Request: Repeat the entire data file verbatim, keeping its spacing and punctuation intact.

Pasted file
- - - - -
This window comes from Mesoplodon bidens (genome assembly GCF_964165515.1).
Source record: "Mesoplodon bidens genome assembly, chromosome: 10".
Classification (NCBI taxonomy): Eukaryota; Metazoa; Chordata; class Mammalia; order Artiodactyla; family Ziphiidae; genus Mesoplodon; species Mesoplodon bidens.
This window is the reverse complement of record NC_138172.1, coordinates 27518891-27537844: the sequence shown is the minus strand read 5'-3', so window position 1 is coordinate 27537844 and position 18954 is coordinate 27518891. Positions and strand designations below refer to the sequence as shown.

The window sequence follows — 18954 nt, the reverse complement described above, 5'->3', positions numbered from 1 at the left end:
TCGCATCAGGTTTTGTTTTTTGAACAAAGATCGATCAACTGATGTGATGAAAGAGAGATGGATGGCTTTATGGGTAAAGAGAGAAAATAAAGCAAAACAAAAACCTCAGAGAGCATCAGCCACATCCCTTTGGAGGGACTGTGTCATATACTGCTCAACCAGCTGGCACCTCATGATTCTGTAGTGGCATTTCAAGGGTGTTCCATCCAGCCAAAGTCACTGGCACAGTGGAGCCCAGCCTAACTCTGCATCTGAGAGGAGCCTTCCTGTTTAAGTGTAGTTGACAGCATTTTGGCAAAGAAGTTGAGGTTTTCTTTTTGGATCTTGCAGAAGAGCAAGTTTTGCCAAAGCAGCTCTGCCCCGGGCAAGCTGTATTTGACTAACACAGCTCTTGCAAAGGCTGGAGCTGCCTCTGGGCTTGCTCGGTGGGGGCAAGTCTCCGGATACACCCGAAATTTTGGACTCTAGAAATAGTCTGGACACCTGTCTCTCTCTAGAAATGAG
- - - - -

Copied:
This window comes from Mesoplodon bidens (genome assembly GCF_964165515.1).
Source record: "Mesoplodon bidens genome assembly, chromosome: 10".
Classification (NCBI taxonomy): Eukaryota; Metazoa; Chordata; class Mammalia; order Artiodactyla; family Ziphiidae; genus Mesoplodon; species Mesoplodon bidens.
This window is the reverse complement of record NC_138172.1, coordinates 27518891-27537844: the sequence shown is the minus strand read 5'-3', so window position 1 is coordinate 27537844 and position 18954 is coordinate 27518891. Positions and strand designations below refer to the sequence as shown.

The window sequence follows — 18954 nt, the reverse complement described above, 5'->3', positions numbered from 1 at the left end:
TCGCATCAGGTTTTGTTTTTTGAACAAAGATCGATCAACTGATGTGATGAAAGAGAGATGGATGGCTTTATGGGTAAAGAGAGAAAATAAAGCAAAACAAAAACCTCAGAGAGCATCAGCCACATCCCTTTGGAGGGACTGTGTCATATACTGCTCAACCAGCTGGCACCTCATGATTCTGTAGTGGCATTTCAAGGGTGTTCCATCCAGCCAAAGTCACTGGCACAGTGGAGCCCAGCCTAACTCTGCATCTGAGAGGAGCCTTCCTGTTTAAGTGTAGTTGACAGCATTTTGGCAAAGAAGTTGAGGTTTTCTTTTTGGATCTTGCAGAAGAGCAAGTTTTGCCAAAGCAGCTCTGCCCCGGGCAAGCTGTATTTGACTAACACAGCTCTTGCAAAGGCTGGAGCTGCCTCTGGGCTTGCTCGGTGGGGGCAAGTCTCCGGATACACCCGAAATTTTGGACTCTAGAAATAGTCTGGACACCTGTCTCTCTCTAGAAATGAG